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BBQ grill grate sticking issue

  • m

Maybe everyone has this issue, but it seems that no matter what type of grate I have, SS, CI, or ECI the food seems to stick. I've read that the food will tell you when it's ready to be turned and release, but that doesn't always seem to work either, nor is it always when I want to turn the food. My new grill has SS grates that are about 3/8" diameter, so they are really heavy duity. They leave good sear marks, but there always seems to be some sticking. I've tried a little veg. oil before I start it up but it seems to burn off during preheating. It's too hot right before I put the food on to oil it, or at least I haven't figured out a good mtheod yet. Anyone have a method they use that works? Thanks,

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  1. My first thought is that you need to find a way to oil the grates only after they are really fully hot. Usual method for some folks is to take a bowl with oil, then use tongs to get oil all over a paper towel and then swab the hot grate with the oily paper. Stainless steel that thick will need a serious pre-heat, preferably 10 minutes with the lid closed. For my own part, I just swab with the paper in my hands, but I have asbestos hands, apparently.

    Next thought is that you don't say anything about the foods you cook. Some things, like lean chicken breast, pose greater challenges than fatty things like burgers or steak.

    2 Replies
    1. re: Bada Bing

      Let's talk food, you hit it, chicken breast, pork chop, salmon, kabob with steak, but it's lean and trimed, all foods that are lean. Even the ground beef is lean for the most part but doesn't stick as bad. I haven't cooked a steak on the new grill yet. I do usually go for at least 10 min preheat. I'll give a soaked paper towl a try.

      Never thought I'd say it, but the new grill (KitchenAid but not the ones sold at Lowe's) is in many ways, as good as or better than my Weber Gen. BUT it was 15 years old and just not working like it used to. I seem to have much better heat control (control of the flame) with the new grill. Very sturdy all 304 stainless, lots of bells and whistels.

      1. re: mikie

        I find that lean meats like chicken marinated in an oil-based marinade tend not to stick, and those marinades add great flavor. You just have to watch the flame-up aspect and--where there's sugar involved--the increased scorching factor. I find that flames in my Weber grills are never a big problem so long as I grill with the lid down mostly....

    2. Dear Mikie - the food won't tell you smack - it doesn't talk or at least it doesn't anymore by the time it hits your grill - use a special high-temp grill spray - Pam makes one. Works a charm. Don't usually need to spray b/w flips.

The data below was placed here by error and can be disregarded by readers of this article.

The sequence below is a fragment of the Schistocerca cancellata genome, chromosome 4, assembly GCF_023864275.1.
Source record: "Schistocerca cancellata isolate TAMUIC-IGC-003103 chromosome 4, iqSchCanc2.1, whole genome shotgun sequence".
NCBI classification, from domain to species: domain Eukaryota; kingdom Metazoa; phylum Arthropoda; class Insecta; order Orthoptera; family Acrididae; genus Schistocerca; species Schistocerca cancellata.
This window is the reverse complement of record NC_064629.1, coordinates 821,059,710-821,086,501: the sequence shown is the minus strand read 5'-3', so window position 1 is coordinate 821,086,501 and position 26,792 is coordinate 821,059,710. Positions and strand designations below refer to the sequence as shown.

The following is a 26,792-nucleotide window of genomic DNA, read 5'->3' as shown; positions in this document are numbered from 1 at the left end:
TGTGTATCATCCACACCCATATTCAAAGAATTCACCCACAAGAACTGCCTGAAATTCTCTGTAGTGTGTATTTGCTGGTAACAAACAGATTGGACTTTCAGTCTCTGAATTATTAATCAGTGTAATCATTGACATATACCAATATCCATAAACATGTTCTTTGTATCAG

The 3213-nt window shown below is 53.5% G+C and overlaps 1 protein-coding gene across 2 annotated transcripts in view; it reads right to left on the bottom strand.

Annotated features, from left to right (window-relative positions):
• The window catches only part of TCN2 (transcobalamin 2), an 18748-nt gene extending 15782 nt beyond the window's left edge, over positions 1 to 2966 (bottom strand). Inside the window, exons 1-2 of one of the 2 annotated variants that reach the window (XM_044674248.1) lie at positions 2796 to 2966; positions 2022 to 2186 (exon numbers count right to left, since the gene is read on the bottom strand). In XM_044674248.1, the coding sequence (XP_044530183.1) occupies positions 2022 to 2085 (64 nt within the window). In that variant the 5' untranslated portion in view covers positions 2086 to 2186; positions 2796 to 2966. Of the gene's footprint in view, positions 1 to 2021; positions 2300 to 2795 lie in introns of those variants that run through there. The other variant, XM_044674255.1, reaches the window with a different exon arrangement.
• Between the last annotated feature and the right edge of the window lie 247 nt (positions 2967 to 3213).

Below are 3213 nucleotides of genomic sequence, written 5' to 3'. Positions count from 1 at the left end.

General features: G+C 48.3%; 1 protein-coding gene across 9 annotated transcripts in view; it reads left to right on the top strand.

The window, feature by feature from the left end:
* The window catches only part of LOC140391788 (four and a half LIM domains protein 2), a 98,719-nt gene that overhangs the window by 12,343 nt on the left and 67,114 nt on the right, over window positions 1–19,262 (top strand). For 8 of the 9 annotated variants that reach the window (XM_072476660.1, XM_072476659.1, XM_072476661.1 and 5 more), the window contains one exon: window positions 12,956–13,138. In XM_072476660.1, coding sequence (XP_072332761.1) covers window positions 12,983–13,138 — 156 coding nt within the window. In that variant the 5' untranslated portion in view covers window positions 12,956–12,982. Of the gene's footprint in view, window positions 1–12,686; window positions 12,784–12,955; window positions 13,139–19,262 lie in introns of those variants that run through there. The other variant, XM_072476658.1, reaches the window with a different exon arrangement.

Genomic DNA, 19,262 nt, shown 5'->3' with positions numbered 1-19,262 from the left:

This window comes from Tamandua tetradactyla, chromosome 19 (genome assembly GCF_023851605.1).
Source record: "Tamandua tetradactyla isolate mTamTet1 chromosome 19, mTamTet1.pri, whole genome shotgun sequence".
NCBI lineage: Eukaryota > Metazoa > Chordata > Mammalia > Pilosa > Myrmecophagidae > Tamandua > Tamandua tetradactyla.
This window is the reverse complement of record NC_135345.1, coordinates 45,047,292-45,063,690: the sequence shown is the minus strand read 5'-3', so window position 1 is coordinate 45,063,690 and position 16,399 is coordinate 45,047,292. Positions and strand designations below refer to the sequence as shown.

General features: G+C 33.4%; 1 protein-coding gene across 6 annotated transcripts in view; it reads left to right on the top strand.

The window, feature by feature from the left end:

1. Once my grates get scorching hot I turn the flame off or down (to prevent flare ups) and begin oiling. Oil in a little dish with a paper towel rolled into a tube and tied with twine. This is swabed over the grates and then left for a moment or two then repeated 2-3 times more until the oil is polymerized. The meat should also be oiled. At this point you shouldn't have a sticking problem. You could also use a grill spray.

        1. I spray the grates and the meat with canola oil right before I put it on the grill. It its a marinated item we usually wipe the marinade off and spray before it goes on the grill.

          1. Don't ever spray your grill or oil it. Oil the food! Spray or brush on a little olive oil on both sides before putting on the grill. Trust me. This works and won't discolor your grill like PAM (yuck, did you ever read the ingredient list?).

            1 Reply
            1. re: Chris B.

              I have read the ingredients list. It's pretty much oil.

            2. Yesterday I grilled pork chops, they were marinated and had some oil in the marinade. I tried a little oil on a paper towl, but I don't think I had enough oil on it. The directions called for 1 min on high, flip, 1 more min on high, flip and rotate and 3-4 min on medium then flip and rotate and 4-5 min on medium low to low. Both sides stuck some on the 1 min cycles, not bad, but enough to loose a little pork to the grill. Perhaps a little olive oil on the chops jsut before grilling would have made a difference or a little more oil on the grates. Thanks to all for the suggestions, I'm going to give them a try next grill night. Tonight was just hot dogs, it was the wife's turn to cook.